In May 2016, I wrote a column suggesting that we, as a country, scale back the playing of our national anthem before each and every sporting event. A majority of feedback predictably suggested I was un-American for even broaching the topic. Looking back, though, the level of vitriol was far below the weapons-grade venom I’d expect to receive if the same post ran today.
Who knew we were living in the halcyon, carefree days of internet writing just a few years ago? We should have appreciated it more, savored the discourse longer. Read the comments with more gusto.
This morning — and against my better instincts — I’d like to take the temperature on a related issue, brought to the forefront by Fergie and her cringe-worthy rendition of the Star-Spangled Banner at last night’s NBA All-Star Game.
Is an objectively poor National Anthem preferable to no anthem at all? What is more disrespectful: not playing Francis Scott Key’s song before an athletic conquest or butchering it?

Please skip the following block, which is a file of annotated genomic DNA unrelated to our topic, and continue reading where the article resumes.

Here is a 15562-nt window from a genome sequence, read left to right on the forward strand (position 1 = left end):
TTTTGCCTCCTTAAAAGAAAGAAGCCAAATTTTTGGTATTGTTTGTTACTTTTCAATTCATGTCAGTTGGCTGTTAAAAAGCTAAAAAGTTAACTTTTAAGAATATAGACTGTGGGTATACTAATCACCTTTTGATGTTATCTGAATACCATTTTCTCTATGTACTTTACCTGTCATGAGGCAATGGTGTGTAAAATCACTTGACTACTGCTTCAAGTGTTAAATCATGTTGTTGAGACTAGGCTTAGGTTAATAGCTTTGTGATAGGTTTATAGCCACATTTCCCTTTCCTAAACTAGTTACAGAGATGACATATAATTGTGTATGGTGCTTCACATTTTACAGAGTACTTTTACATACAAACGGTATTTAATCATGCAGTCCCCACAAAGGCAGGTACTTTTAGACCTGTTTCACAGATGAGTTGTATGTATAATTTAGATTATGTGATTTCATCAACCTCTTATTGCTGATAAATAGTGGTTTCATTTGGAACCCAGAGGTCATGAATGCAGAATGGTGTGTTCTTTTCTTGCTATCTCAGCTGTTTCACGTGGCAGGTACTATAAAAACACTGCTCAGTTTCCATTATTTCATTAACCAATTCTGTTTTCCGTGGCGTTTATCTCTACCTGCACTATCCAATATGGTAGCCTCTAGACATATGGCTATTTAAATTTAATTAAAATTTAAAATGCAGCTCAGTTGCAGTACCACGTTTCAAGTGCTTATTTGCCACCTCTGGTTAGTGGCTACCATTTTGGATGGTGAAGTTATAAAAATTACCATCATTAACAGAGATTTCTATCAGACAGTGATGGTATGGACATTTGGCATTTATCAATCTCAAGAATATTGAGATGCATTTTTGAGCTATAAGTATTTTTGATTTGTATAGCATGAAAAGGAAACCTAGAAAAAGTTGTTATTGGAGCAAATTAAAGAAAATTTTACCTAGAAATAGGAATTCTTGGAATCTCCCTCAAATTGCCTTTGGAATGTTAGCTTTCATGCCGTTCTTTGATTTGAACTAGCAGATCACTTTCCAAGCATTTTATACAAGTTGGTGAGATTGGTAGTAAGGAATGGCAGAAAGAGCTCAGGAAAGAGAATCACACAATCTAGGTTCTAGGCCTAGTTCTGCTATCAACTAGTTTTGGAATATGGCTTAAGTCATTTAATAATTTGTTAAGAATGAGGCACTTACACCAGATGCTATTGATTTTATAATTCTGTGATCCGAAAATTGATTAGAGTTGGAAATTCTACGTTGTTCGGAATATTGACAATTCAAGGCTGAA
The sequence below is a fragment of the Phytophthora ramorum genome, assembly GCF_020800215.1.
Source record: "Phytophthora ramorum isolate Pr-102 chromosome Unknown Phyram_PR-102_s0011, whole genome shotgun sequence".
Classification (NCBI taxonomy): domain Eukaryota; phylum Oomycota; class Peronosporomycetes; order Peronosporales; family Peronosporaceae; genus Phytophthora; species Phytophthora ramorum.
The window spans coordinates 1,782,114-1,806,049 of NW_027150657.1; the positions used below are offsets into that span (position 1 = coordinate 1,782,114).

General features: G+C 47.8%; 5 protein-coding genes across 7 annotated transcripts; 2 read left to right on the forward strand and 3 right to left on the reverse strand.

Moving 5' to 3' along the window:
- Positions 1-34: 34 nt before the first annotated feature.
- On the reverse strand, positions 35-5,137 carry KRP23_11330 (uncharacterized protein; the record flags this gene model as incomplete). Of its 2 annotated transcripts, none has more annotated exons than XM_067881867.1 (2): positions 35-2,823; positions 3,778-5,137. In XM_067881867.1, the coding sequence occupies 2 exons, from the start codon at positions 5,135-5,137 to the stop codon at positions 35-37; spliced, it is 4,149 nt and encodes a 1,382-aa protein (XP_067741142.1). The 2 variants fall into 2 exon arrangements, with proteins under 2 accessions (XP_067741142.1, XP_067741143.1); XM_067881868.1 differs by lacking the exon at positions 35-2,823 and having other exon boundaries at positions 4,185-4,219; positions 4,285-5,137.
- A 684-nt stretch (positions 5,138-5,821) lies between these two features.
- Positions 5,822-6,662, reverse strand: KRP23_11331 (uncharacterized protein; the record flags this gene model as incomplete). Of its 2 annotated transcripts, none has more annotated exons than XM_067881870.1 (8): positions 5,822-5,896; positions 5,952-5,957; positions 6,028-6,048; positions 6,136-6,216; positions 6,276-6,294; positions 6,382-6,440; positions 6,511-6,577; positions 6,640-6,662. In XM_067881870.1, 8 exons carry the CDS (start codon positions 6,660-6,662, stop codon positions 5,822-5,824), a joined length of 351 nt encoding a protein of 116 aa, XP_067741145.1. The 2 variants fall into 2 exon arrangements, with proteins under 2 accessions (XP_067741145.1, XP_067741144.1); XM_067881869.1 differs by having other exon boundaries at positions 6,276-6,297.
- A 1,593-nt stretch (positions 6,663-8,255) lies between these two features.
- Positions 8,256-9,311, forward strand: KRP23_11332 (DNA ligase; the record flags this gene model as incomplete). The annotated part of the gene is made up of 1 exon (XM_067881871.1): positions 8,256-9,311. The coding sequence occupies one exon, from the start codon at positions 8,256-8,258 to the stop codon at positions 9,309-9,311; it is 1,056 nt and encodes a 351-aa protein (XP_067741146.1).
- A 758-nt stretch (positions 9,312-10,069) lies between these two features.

Preserving the sanctity of the anthem is not some abstract issue. Look no further than the earthquake set in motion by players kneeling. If players and fans must show respect during its playing, shouldn’t the performer be held to the same standard?
Do spectacularly poor anthems do more harm than good? If so, how bad does it have to be in order to qualify as a net-negative experience?
Going further: do the singer’s motives matter? Is there a difference between a disasterous vocal outing and a trainwreck brought on by altering the anthem so much its unrecognizable?
My personal belief is that taking artistic license with the song is acceptable if the primary focus remains on the message, not the singer. We’ve seen that line flirted with and crossed in the past. But when the performance veers into an area where it is distracting from its intended purpose — ostensibly honoring America — then its merits become more questionable.
A penny for your off-key thoughts.